Steven Lutes, a foreman for Lead Structural Formwork Ltd., fell about four storeys (12.5 metres or 41 feet) to his death on Jan. 30, 2017.

Lutes, 42, of Upper Coverdale, was a married father of two.

Lead Structural Formwork pleaded guilty last fall to a charge under the Occupational Health and Safety Act of failing to ensure the fall-protection system was used.

On Wednesday, provincial court Judge Julian Dickson said the Moncton company’s infraction was “a contributing factor” in Lutes’s death.

Lutes’ death came three years after another worker fell at a Lead Structural Formwork, work site. Reported Redmond Shannon for CBC New Brunswick in 2016:

A New Brunswick contractor says he had concerns about safety at a Fredericton construction site, both before and after a worker was seriously injured in a fall.

John Ball, who is a pipefitter, called WorkSafeNB on Dec. 29, 2014, to report a fall safety issue at the condo construction site at 215 Queen St.

In response to Ball’s complaint, WorkSafeNB visited the site the following day.

It issued a stop-work order for a worker who was not wearing fall protection on an elevating platform. Work resumed the same day.

The very next day, Ball’s fears were realized.

On Dec. 31, 2014, a 26-year-old man fell 12 metres from the fourth floor of the site.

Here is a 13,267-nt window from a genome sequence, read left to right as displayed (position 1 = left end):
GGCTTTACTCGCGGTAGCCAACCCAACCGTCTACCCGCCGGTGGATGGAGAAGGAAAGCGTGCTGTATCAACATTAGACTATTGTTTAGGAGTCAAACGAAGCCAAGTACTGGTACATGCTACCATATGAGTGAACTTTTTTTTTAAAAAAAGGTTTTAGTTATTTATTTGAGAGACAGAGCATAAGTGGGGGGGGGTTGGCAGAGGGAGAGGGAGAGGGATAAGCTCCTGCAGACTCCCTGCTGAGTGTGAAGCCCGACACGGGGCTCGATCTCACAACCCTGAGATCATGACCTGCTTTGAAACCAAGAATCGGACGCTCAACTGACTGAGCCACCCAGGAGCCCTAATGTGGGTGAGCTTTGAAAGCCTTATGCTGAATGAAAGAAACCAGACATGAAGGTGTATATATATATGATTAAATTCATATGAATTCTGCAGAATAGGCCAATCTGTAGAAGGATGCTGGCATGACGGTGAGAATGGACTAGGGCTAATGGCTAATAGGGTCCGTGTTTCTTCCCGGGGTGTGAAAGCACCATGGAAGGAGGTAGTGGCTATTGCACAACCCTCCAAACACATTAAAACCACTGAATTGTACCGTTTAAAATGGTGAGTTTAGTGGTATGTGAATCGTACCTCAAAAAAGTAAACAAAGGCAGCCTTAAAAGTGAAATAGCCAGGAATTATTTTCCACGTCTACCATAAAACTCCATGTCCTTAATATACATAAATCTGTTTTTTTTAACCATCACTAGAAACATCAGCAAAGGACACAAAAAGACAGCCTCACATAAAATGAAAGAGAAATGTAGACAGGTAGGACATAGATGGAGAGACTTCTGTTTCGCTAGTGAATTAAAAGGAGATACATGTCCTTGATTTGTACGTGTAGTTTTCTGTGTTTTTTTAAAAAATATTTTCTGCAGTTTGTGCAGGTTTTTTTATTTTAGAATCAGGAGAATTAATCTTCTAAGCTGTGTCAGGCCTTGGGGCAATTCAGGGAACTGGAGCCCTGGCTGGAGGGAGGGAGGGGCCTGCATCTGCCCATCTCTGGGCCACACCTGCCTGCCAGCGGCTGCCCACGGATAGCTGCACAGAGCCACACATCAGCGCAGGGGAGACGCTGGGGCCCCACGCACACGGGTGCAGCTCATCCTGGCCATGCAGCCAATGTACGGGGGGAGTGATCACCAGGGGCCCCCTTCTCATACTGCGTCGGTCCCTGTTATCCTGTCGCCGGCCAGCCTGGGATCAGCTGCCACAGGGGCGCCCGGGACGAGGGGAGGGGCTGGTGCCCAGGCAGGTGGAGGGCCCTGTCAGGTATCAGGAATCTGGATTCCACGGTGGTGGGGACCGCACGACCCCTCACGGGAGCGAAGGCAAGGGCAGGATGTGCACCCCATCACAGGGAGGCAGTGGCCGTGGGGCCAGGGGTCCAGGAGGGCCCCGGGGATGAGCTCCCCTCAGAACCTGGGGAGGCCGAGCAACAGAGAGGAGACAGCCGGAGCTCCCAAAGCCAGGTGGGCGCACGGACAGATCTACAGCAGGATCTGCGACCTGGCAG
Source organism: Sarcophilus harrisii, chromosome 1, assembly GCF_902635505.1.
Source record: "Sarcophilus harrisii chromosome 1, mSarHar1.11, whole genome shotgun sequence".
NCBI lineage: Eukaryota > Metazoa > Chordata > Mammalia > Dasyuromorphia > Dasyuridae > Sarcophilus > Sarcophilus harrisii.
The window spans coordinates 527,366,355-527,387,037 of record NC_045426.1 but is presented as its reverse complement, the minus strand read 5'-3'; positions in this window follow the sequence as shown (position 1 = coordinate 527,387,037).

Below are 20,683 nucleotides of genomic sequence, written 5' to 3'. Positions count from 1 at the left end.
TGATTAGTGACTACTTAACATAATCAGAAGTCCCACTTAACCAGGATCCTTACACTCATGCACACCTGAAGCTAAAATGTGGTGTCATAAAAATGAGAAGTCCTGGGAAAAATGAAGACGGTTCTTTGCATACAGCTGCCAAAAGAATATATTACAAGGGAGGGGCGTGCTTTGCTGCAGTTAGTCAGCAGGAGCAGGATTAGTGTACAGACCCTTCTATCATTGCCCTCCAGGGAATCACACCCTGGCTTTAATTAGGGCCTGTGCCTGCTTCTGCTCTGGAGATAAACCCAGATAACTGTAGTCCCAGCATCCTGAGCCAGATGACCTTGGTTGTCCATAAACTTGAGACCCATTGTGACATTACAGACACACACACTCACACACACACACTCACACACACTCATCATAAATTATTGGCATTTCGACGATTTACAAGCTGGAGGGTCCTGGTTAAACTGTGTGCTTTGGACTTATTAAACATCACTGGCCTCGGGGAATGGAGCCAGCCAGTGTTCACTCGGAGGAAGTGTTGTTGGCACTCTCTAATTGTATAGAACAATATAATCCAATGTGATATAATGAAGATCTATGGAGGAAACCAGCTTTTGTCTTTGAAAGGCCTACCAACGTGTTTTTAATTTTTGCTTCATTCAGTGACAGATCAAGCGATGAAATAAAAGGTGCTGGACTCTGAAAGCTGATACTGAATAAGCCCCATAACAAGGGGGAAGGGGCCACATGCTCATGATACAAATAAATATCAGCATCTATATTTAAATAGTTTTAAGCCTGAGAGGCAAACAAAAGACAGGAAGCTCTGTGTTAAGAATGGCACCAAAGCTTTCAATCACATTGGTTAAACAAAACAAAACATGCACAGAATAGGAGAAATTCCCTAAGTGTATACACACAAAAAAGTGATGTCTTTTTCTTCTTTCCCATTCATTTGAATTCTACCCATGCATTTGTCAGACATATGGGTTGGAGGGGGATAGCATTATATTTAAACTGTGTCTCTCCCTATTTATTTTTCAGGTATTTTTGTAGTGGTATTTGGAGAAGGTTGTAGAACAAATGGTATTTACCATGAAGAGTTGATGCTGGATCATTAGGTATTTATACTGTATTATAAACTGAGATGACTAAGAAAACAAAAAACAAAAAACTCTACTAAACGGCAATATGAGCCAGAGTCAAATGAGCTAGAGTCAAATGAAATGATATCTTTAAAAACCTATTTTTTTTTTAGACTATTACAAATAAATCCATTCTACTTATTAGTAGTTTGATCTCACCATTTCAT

The man spent several months at the Stan Cassidy Centre For Rehabilitation in Fredericton. His current condition is unknown.

Lead Structural Formwork is named as a defendant in a proposed class-action lawsuit related to the South Park Street crane collapse.

4. Ukrainian corruption and the Canso spaceport

A Ukrainian rocket factory. Photo:

Update, January 20: The Chicago Morning Star is not a credible news source. This item should not have been published. The fault is mine, and mine alone, and I apologize.

“The Cabinet of Ministers of Ukraine fired the head of the State Space Agency Pavel Degtyarenko,” reports Jackson Sorbo for the Chicago Morning Star in an article headlined “Space Scandal.”

Because the political stakes are high and there is so much misinformation, I’m always a little leery of any reporting on Ukraine. I can’t find any other western news outlet reporting about Degtyarenko’s dismissal, but it is reported by the English-langage web site of Ukrinform, the Ukrainian News Agency, which in a report on the passing of the national budget notes that “At the same time, Head of the State Space Agency Pavlo Dekhtiarenko was dismissed from the post.” (Spellings of names is not consistent in English translations, either.)

Moreover, the context of Sorbo’s article is echoed in the financial press — that is, that the firing of Degtyarenko/Dekhtiarenko comes after a deal between the US firm Firefly Aerospace and the Yuzhmash rocket factory.

Sorbo explains that:

In October, FireFly Aerospace placed an order for Yuzhmash for mass production of rocket components, including 100 combustion chambers, 500 automation units, and 40 turbopumps. The total contract value is estimated at $15 million.

The information about the contract was released on October 21. And a week later, on October 30, the head of the State Space Agency, which manages the plant, signed an order to dismiss Sergey Voyt from the CEO position at the Yuzhny Machine-Building Plant. Considering the successful contract of the enterprise with the American company, the decision caused a commotion among experts and in the media community. The very next day, Pavel Degtyarenko cancelled the order to dismiss Voyt. However, the behaviour of the head of the space agency sparked interest from the Cabinet of Ministers of Ukraine.